Make Reading Work for You

By February 21, 2011Writing about Writing

One of the most important things for bettering your writing is something that feels it is frequently forgotten.  When you think of English class in high school it involves reading and writing.  Since then we tend to separate the two as different elements of a larger pedagogy, when in fact that does not have to be the case.  You don’t have to simply think about writing as something you do to analyze reading, and instead you can use reading to aid in your own betterment as a writer.As a creative writing student, I always get the same advice from people when I mention being blocked.  Read something…and not just one thing but a lot of things from a lot of different categories.  It feels odd.  If I’m a writer I should really be writing all day everyday right?  Wrong!

If you’ve ever been desperately writing a paper that you forgot about for a book you have not read (not that I would ever do such a crazy thing) you know that reading really is an essential part of how we write.  Most recently I have found that knowing what’s out there in the world of fiction has helped to broaden my own skills as a writer and eliminate formulaic elements of genre within my own writing to create something that reaches across genres.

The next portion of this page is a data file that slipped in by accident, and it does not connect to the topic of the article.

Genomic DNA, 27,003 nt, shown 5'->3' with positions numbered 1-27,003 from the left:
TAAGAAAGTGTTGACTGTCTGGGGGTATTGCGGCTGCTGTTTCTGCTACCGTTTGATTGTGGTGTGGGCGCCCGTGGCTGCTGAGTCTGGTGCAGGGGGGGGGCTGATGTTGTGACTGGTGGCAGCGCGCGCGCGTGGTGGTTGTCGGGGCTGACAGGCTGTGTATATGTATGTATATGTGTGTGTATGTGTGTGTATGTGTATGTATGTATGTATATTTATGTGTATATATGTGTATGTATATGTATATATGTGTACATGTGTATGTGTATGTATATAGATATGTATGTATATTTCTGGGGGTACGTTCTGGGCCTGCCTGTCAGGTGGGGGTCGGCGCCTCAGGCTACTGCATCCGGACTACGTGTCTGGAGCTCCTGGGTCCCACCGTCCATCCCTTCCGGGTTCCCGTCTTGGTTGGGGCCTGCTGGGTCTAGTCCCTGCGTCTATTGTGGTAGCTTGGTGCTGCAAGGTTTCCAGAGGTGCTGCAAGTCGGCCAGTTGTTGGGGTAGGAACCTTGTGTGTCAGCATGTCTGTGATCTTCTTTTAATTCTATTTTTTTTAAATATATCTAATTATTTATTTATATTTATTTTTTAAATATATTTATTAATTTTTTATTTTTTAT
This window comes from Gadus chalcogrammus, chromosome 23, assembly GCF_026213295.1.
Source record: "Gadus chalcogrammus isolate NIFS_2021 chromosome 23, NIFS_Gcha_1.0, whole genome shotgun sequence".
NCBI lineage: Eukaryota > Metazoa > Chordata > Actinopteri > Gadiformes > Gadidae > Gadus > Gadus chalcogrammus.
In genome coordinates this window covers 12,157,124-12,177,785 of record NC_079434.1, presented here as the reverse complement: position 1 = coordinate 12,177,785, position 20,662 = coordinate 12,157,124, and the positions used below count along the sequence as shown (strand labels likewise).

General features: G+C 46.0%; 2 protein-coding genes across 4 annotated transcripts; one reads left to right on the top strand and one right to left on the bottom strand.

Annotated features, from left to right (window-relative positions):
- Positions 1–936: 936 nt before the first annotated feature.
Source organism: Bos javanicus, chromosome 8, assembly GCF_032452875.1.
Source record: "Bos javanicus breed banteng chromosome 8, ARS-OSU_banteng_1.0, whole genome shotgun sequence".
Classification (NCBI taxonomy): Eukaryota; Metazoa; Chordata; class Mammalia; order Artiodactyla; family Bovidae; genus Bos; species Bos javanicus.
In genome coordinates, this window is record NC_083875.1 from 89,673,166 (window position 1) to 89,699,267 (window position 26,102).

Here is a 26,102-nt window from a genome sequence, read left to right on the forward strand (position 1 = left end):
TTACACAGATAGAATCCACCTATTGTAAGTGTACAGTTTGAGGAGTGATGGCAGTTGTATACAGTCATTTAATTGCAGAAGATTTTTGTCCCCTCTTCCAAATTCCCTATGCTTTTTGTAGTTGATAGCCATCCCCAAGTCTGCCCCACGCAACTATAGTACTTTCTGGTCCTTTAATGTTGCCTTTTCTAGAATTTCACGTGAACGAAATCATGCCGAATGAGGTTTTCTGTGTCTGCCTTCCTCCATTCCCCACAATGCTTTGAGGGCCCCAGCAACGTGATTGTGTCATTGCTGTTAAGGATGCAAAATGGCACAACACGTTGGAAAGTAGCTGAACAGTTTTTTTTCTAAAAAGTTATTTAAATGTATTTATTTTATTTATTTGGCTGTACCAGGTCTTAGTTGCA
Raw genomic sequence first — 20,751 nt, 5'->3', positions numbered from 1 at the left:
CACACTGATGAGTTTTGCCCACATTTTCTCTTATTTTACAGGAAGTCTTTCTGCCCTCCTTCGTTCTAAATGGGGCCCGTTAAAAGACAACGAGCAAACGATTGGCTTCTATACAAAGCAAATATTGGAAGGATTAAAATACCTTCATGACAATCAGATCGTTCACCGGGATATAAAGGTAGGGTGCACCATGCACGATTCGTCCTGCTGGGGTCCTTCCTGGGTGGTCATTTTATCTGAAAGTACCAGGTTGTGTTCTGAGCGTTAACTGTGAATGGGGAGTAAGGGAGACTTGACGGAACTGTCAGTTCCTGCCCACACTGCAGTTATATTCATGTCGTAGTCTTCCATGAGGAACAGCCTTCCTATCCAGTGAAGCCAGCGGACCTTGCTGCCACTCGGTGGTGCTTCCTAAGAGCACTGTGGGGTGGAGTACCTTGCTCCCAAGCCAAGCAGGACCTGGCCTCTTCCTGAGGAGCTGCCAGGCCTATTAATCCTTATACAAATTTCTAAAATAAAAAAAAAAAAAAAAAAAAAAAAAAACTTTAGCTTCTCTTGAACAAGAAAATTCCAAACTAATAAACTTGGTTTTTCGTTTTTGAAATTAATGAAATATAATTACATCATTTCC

Now what if you’re not a creative writer.  Well, arguably we are all creative in our writing, but maybe you are not prone to pick up a pen and write out an epic poem or novel.  Reading works for you too.  The best advice I have received is to read your favorites or people you want to emulate immediately before writing.  If you’re about to write an introduction read the introductory paragraphs of the articles you are using for research.  If you’re embarking on a long journey of writing a paper, spend five minutes of your time putting yourself in context through works similar to what you are trying to accomplish.

The best part about this little trick is that it works.  After reading a brief segment sit down at the keyboard and not only will the writing flow a little easier from your fingertips, but you may find that it will be more focused as well.  By reading right before, you have put yourself in the mental frame of the context of what you need to write.  It does not have to be a long segment and you do not have to be searching for inspiration in a text, just a little encouragement and context.

Join the discussion One Comment

  • Joe Olivier says:

    I agree, Kelsey, that reading a wide range of genres can be important to developing your own voice or writing style. The easiest way for me to read across a wide variety of genres on a frequent basis is by subscribing to magazines. My hands down favorite is Harper’s‘s, which features all sorts of writing (and artwork too).

    Do you have your own method of reading across many genres?